The future of alternative short-term rentals — commonly referred to as Airbnbs — was a major topic of debate during the Dec. 5 Newport Borough Council meeting.
Tim and Jen Kushner raised the issue as they wish to create such an establishment at their property on the corner of Fifth and Caroline streets, the former location of Salon on 5th.
The Kushners said they felt property owners should have the ability to lease their properties to short-term tenants. They also noted the lack of traditional lodging in the area and that short-term rentals could be a benefit to the community by helping to facilitate tourism. Jen Kushner added she has been “burned” by renting to traditional tenants and wanted to try a new approach.
Councilwoman Tami Halstead said the Pennsylvania Supreme Court, in the case Slice of Life, LLC. vs. Hamilton Twp., recently ruled that such rentals are not permissible in properties zoned R-1, as the Kushner’s property is zoned.
Halstead operates a traditional bed and breakfast, which she explained is differentiated in that she remains on-site with tenants, which typically is not the case with Airbnbs. She also noted her property is zoned R-2, which allows for multi-family dwellings and short-term rentals.
Solicitor Mary Dissinger suggested long-term rental rules might apply to short-term rentals, depending on how they were written.
After much debate, council President Penny Frownfelter said the matter would be sent to the ordinance committee for review.
In other news, two ordinances were approved for advertising.
The first concerns a change in EPA regulations which requires removal of lead pipes inside homes if the property is sold. This triggered much debate as the ordinance simply refers to water authority rules instead of spelling them out. Frownfelter, who also is chair of the water authority, explained the purpose was to not have to amend the ordinance every time the authority changes its rules.
The second ordinance pertains to snow. Fifth Street remains the borough’s designated snow emergency route. Designation for state roads is prohibited and Fifth is the only street that runs the length of the borough uninterrupted. The ordinance also prohibits the saving of parking spaces with lawn chairs or other items.
Councilman Christian Fickes questioned why the Billy Cox baseball field was locked. He maintained it was a public park and the field should be open to the public year-round.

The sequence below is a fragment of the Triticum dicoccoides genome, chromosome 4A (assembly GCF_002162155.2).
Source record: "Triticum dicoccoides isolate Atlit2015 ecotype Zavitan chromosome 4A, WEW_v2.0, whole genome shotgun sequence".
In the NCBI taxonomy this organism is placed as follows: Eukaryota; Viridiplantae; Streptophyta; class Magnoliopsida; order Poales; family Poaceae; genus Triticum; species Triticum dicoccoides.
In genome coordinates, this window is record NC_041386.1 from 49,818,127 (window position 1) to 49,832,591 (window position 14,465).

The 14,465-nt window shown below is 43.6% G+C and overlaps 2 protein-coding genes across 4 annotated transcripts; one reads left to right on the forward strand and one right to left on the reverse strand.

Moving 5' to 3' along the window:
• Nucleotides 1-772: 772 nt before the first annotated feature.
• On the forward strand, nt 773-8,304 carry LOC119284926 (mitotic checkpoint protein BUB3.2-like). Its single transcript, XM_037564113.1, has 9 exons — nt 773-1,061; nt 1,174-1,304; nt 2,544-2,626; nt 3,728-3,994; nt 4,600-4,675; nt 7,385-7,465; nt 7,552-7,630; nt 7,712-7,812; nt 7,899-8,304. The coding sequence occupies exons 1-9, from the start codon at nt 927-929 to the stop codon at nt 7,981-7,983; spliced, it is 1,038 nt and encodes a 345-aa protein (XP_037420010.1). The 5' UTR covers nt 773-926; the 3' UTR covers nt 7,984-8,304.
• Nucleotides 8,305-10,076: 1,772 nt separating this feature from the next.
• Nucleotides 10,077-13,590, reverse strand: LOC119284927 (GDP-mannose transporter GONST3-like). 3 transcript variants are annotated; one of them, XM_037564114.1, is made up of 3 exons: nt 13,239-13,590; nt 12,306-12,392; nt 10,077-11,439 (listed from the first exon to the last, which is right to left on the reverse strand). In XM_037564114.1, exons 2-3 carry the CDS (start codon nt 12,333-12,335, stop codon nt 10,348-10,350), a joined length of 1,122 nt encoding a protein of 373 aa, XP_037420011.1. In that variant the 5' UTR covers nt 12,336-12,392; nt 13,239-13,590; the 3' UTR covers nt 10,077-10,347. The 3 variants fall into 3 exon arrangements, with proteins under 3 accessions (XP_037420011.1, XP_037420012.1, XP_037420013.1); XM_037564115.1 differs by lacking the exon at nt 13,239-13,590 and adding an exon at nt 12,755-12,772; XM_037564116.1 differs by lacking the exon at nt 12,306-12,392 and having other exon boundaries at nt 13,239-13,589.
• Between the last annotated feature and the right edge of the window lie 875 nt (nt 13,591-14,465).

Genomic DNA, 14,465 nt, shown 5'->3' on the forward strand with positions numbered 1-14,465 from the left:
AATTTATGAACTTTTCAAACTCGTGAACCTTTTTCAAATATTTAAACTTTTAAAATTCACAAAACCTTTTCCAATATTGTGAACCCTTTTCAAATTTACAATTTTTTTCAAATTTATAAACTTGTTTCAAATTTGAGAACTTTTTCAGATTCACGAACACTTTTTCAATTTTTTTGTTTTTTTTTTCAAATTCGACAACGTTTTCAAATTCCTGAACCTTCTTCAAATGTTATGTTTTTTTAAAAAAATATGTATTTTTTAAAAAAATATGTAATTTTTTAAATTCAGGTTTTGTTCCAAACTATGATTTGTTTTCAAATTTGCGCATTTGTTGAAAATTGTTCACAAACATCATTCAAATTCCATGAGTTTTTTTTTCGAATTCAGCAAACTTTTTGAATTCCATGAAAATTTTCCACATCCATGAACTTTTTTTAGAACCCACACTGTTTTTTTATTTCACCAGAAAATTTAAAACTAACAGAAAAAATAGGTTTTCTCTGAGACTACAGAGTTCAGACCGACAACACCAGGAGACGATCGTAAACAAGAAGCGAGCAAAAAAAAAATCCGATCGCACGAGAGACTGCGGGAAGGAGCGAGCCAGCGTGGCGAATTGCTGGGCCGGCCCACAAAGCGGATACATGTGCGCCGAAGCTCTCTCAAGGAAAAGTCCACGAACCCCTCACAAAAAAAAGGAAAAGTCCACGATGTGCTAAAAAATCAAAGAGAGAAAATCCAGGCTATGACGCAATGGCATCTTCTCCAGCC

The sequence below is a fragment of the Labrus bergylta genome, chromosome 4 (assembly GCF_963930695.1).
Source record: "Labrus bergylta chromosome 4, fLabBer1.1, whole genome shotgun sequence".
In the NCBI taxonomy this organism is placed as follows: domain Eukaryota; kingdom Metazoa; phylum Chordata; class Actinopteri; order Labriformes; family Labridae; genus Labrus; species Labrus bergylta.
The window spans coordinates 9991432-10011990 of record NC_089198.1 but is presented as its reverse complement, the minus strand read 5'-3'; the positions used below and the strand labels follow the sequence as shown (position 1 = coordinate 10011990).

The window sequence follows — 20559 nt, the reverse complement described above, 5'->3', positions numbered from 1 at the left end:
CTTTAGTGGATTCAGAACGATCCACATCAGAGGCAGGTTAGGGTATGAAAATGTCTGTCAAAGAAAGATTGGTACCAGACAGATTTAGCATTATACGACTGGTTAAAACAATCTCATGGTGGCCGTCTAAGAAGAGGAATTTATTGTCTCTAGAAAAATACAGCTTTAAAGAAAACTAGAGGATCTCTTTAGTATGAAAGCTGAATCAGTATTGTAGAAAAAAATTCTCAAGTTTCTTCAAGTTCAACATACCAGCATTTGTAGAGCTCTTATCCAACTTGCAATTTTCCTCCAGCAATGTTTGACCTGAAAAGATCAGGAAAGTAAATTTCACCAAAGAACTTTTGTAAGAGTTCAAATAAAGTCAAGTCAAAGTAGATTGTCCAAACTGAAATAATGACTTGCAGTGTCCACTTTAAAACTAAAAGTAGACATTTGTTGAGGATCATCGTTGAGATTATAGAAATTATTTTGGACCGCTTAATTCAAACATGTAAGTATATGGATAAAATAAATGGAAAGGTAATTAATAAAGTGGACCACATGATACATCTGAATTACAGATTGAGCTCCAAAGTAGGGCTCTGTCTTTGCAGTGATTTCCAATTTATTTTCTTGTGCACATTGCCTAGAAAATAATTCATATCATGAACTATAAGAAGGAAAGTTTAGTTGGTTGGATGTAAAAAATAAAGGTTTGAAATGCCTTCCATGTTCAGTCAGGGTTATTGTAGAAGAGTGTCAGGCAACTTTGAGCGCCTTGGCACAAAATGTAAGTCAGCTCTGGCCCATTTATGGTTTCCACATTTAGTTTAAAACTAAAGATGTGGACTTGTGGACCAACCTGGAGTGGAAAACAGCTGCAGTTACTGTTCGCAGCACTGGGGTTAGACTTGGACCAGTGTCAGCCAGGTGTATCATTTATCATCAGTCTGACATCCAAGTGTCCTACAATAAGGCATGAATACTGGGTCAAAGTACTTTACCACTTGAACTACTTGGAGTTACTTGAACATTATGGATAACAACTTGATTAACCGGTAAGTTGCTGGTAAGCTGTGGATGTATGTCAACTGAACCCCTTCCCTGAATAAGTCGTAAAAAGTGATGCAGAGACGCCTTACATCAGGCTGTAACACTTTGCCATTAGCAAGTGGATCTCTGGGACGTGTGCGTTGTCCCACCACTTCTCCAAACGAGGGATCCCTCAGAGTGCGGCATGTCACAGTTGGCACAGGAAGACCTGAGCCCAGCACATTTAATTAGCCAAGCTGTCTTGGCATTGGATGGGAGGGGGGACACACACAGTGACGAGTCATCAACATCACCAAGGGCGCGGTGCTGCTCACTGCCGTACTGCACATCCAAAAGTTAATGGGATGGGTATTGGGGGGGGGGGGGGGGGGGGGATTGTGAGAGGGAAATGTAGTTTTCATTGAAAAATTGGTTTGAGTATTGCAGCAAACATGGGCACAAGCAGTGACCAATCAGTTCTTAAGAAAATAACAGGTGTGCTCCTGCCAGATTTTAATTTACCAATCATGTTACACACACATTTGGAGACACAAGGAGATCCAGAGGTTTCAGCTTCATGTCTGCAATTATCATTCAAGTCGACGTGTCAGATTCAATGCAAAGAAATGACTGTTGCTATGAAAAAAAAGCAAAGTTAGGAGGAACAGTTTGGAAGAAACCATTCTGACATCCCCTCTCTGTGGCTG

Halstead said it was locked in order to protect the field from vandalism and damage that often occurred during the off-season. She said the league puts a lot of time and money into maintenance of the facility and “the borough has not spent a dime” on the field’s upkeep. She said if the locks are removed and damage occurs, the borough would have to pay for any necessary repairs.
Frownfelter said she thought a middle ground could be reached where the public could access the field while still allowing for its protection.
The 2024 budget has been advertised and was on the agenda for adoption during a Dec. 19 meeting. Total expenditures are $1,039,000. However, the number is misleading because it includes $464,534 in water and sewer authority bond payments which the borough has to show on its books due to required backing of the bonds, making the “real” amount $574,466 or a 3.4 percent increase over the 2023 budget.
Balance will be achieved by carrying forward $83,511 of prior-year funds. Spending on streets ($118,113) is the largest projected line item followed by borough secretary/office expenses ($61,097) and insurances ($52,428).
Dissinger recommended the borough consider taking a civil instead of criminal path for addressing abandoned and nuisance properties. Recent proceedings against the owners of 499 N. Front St. resulted in a bench warrant being issued when the owner failed to show for the court appearance, however, no constable was willing to execute the warrant, resulting in a legal dead end.